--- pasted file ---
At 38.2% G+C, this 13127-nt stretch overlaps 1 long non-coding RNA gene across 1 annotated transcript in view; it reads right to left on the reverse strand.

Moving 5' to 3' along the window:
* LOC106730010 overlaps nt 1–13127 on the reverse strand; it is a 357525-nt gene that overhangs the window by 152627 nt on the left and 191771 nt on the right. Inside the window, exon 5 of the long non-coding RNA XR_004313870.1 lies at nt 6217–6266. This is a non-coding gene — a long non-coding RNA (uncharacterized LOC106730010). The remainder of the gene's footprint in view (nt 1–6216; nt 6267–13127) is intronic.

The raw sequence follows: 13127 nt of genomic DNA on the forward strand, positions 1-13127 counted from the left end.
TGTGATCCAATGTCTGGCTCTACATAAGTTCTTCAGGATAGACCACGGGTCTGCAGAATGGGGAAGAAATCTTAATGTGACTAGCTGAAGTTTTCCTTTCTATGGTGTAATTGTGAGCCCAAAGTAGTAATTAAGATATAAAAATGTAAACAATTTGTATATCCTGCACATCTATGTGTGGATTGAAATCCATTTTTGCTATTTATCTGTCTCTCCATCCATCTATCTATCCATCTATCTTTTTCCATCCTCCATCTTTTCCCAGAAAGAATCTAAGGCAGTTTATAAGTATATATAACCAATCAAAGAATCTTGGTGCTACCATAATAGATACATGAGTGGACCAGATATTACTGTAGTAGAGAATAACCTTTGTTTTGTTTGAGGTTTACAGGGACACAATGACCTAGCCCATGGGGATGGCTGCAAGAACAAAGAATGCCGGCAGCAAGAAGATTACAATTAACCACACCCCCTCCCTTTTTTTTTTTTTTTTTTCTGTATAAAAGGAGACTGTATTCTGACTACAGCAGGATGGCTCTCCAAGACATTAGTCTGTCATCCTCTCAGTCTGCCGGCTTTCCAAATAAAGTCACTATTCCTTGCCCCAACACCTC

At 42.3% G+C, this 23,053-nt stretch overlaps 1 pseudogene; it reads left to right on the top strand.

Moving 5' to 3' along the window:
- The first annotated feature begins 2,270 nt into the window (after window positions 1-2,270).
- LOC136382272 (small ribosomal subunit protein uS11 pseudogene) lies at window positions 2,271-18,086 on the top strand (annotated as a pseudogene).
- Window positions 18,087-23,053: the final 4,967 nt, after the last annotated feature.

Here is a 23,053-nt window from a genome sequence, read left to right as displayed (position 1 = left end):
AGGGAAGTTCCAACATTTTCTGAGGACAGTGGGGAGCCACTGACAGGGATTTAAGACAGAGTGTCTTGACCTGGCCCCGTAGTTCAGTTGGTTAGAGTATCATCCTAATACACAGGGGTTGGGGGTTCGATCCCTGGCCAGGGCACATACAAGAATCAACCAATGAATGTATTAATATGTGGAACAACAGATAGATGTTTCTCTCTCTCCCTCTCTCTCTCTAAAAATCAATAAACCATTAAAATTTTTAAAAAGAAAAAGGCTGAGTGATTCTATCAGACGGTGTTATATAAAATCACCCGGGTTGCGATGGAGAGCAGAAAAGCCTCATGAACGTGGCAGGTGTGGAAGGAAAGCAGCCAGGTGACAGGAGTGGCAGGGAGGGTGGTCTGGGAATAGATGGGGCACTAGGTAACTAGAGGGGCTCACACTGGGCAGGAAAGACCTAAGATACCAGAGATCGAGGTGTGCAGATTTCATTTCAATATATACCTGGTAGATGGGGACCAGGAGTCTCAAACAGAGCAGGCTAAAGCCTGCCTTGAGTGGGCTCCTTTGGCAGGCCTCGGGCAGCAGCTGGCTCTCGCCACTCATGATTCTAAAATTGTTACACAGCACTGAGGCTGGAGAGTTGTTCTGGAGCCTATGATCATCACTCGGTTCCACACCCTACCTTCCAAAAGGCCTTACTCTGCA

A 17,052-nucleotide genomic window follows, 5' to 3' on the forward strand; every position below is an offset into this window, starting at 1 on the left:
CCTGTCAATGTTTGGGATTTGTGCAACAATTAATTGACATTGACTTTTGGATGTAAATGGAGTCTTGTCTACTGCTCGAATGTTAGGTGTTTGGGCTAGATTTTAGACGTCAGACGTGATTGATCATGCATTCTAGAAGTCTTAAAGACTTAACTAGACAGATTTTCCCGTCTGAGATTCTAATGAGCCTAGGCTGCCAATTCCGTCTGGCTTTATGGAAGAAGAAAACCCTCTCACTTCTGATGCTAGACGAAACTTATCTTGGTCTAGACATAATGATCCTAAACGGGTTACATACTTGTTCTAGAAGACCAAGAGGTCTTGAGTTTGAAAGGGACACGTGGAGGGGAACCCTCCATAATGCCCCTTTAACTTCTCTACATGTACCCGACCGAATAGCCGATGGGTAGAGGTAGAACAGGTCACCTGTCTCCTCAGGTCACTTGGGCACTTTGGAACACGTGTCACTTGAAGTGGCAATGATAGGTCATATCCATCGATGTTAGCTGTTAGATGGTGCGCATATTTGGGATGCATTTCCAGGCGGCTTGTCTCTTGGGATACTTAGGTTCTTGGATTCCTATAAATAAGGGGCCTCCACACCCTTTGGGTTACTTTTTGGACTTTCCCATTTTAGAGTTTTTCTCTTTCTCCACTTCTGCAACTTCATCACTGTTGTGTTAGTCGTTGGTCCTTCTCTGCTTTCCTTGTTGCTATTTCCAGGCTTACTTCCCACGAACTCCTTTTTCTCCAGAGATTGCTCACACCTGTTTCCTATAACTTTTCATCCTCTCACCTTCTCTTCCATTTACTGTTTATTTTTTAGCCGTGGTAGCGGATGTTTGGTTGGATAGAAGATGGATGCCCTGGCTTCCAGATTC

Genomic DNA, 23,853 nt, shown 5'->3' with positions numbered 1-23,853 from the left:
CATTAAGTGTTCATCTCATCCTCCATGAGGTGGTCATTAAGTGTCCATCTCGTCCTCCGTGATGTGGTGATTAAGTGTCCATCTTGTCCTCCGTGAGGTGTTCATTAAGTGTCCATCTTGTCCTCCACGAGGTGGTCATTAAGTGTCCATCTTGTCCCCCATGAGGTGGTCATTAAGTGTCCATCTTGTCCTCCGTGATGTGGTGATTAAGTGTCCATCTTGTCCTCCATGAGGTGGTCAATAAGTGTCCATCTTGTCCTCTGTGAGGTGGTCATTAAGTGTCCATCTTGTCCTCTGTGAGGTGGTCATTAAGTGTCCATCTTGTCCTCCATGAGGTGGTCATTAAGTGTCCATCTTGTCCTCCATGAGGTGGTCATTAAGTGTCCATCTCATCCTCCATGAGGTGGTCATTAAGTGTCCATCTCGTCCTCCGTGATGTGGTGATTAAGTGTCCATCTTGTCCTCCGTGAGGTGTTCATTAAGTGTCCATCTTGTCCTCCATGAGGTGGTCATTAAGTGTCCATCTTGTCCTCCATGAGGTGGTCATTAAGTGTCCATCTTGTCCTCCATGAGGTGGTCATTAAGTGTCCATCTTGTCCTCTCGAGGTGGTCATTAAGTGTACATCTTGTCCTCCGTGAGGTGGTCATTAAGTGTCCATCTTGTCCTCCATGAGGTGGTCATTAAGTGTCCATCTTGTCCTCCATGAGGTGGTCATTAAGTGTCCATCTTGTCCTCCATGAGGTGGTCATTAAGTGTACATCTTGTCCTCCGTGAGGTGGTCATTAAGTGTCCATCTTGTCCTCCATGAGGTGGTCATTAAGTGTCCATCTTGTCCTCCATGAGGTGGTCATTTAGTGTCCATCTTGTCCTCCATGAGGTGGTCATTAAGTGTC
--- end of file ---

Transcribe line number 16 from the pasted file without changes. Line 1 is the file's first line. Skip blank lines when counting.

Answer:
CATTAAGTGTTCATCTCATCCTCCATGAGGTGGTCATTAAGTGTCCATCTCGTCCTCCGTGATGTGGTGATTAAGTGTCCATCTTGTCCTCCGTGAGGTGTTCATTAAGTGTCCATCTTGTCCTCCACGAGGTGGTCATTAAGTGTCCATCTTGTCCCCCATGAGGTGGTCATTAAGTGTCCATCTTGTCCTCCGTGATGTGGTGATTAAGTGTCCATCTTGTCCTCCATGAGGTGGTCAATAAGTGTCCATCTTGTCCTCTGTGAGGTGGTCATTAAGTGTCCATCTTGTCCTCTGTGAGGTGGTCATTAAGTGTCCATCTTGTCCTCCATGAGGTGGTCATTAAGTGTCCATCTTGTCCTCCATGAGGTGGTCATTAAGTGTCCATCTCATCCTCCATGAGGTGGTCATTAAGTGTCCATCTCGTCCTCCGTGATGTGGTGATTAAGTGTCCATCTTGTCCTCCGTGAGGTGTTCATTAAGTGTCCATCTTGTCCTCCATGAGGTGGTCATTAAGTGTCCATCTTGTCCTCCATGAGGTGGTCATTAAGTGTCCATCTTGTCCTCCATGAGGTGGTCATTAAGTGTCCATCTTGTCCTCTCGAGGTGGTCATTAAGTGTACATCTTGTCCTCCGTGAGGTGGTCATTAAGTGTCCATCTTGTCCTCCATGAGGTGGTCATTAAGTGTCCATCTTGTCCTCCATGAGGTGGTCATTAAGTGTCCATCTTGTCCTCCATGAGGTGGTCATTAAGTGTACATCTTGTCCTCCGTGAGGTGGTCATTAAGTGTCCATCTTGTCCTCCATGAGGTGGTCATTAAGTGTCCATCTTGTCCTCCATGAGGTGGTCATTTAGTGTCCATCTTGTCCTCCATGAGGTGGTCATTAAGTGTC